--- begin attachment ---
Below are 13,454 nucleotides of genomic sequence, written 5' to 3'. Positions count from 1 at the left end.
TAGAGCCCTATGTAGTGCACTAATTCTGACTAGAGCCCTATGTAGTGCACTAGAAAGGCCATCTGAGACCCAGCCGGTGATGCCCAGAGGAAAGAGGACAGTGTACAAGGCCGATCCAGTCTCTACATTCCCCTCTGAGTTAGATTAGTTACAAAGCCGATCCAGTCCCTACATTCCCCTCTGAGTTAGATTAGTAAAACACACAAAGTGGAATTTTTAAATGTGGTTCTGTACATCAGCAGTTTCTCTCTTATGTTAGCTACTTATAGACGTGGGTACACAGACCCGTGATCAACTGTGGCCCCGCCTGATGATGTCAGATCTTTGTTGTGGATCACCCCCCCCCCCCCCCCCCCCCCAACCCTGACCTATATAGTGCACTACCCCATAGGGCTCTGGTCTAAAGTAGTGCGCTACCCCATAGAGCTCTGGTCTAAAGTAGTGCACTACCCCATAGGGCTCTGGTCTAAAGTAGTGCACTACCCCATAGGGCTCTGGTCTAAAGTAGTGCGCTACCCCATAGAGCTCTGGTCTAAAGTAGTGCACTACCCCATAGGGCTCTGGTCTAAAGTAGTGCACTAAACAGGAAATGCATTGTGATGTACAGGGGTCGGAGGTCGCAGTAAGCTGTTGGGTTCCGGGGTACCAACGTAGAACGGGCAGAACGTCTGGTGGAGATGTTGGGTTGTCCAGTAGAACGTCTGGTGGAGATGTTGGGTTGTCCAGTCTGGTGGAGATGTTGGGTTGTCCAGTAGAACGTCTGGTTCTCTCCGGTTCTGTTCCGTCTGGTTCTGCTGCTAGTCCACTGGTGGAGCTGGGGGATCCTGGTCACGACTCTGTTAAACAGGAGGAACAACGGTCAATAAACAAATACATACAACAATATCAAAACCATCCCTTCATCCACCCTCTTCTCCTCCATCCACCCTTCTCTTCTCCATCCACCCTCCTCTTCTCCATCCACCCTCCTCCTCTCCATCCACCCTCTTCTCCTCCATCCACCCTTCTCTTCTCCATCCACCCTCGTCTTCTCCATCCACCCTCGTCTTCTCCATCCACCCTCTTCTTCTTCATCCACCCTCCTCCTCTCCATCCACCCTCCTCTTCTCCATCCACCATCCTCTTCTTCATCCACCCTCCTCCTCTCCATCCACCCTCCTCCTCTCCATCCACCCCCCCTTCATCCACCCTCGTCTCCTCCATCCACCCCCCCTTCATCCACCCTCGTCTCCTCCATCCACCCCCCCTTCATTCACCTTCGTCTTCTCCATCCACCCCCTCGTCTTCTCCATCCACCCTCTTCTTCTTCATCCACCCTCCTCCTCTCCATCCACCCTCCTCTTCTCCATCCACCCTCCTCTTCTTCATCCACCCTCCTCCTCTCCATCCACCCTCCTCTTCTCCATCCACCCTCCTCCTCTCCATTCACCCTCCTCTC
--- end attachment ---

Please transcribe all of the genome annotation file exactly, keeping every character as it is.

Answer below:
Below are 13,454 nucleotides of genomic sequence, written 5' to 3'. Positions count from 1 at the left end.
TAGAGCCCTATGTAGTGCACTAATTCTGACTAGAGCCCTATGTAGTGCACTAGAAAGGCCATCTGAGACCCAGCCGGTGATGCCCAGAGGAAAGAGGACAGTGTACAAGGCCGATCCAGTCTCTACATTCCCCTCTGAGTTAGATTAGTTACAAAGCCGATCCAGTCCCTACATTCCCCTCTGAGTTAGATTAGTAAAACACACAAAGTGGAATTTTTAAATGTGGTTCTGTACATCAGCAGTTTCTCTCTTATGTTAGCTACTTATAGACGTGGGTACACAGACCCGTGATCAACTGTGGCCCCGCCTGATGATGTCAGATCTTTGTTGTGGATCACCCCCCCCCCCCCCCCCCCCCCAACCCTGACCTATATAGTGCACTACCCCATAGGGCTCTGGTCTAAAGTAGTGCGCTACCCCATAGAGCTCTGGTCTAAAGTAGTGCACTACCCCATAGGGCTCTGGTCTAAAGTAGTGCACTACCCCATAGGGCTCTGGTCTAAAGTAGTGCGCTACCCCATAGAGCTCTGGTCTAAAGTAGTGCACTACCCCATAGGGCTCTGGTCTAAAGTAGTGCACTAAACAGGAAATGCATTGTGATGTACAGGGGTCGGAGGTCGCAGTAAGCTGTTGGGTTCCGGGGTACCAACGTAGAACGGGCAGAACGTCTGGTGGAGATGTTGGGTTGTCCAGTAGAACGTCTGGTGGAGATGTTGGGTTGTCCAGTCTGGTGGAGATGTTGGGTTGTCCAGTAGAACGTCTGGTTCTCTCCGGTTCTGTTCCGTCTGGTTCTGCTGCTAGTCCACTGGTGGAGCTGGGGGATCCTGGTCACGACTCTGTTAAACAGGAGGAACAACGGTCAATAAACAAATACATACAACAATATCAAAACCATCCCTTCATCCACCCTCTTCTCCTCCATCCACCCTTCTCTTCTCCATCCACCCTCCTCTTCTCCATCCACCCTCCTCCTCTCCATCCACCCTCTTCTCCTCCATCCACCCTTCTCTTCTCCATCCACCCTCGTCTTCTCCATCCACCCTCGTCTTCTCCATCCACCCTCTTCTTCTTCATCCACCCTCCTCCTCTCCATCCACCCTCCTCTTCTCCATCCACCATCCTCTTCTTCATCCACCCTCCTCCTCTCCATCCACCCTCCTCCTCTCCATCCACCCCCCCTTCATCCACCCTCGTCTCCTCCATCCACCCCCCCTTCATCCACCCTCGTCTCCTCCATCCACCCCCCCTTCATTCACCTTCGTCTTCTCCATCCACCCCCTCGTCTTCTCCATCCACCCTCTTCTTCTTCATCCACCCTCCTCCTCTCCATCCACCCTCCTCTTCTCCATCCACCCTCCTCTTCTTCATCCACCCTCCTCCTCTCCATCCACCCTCCTCTTCTCCATCCACCCTCCTCCTCTCCATTCACCCTCCTCTC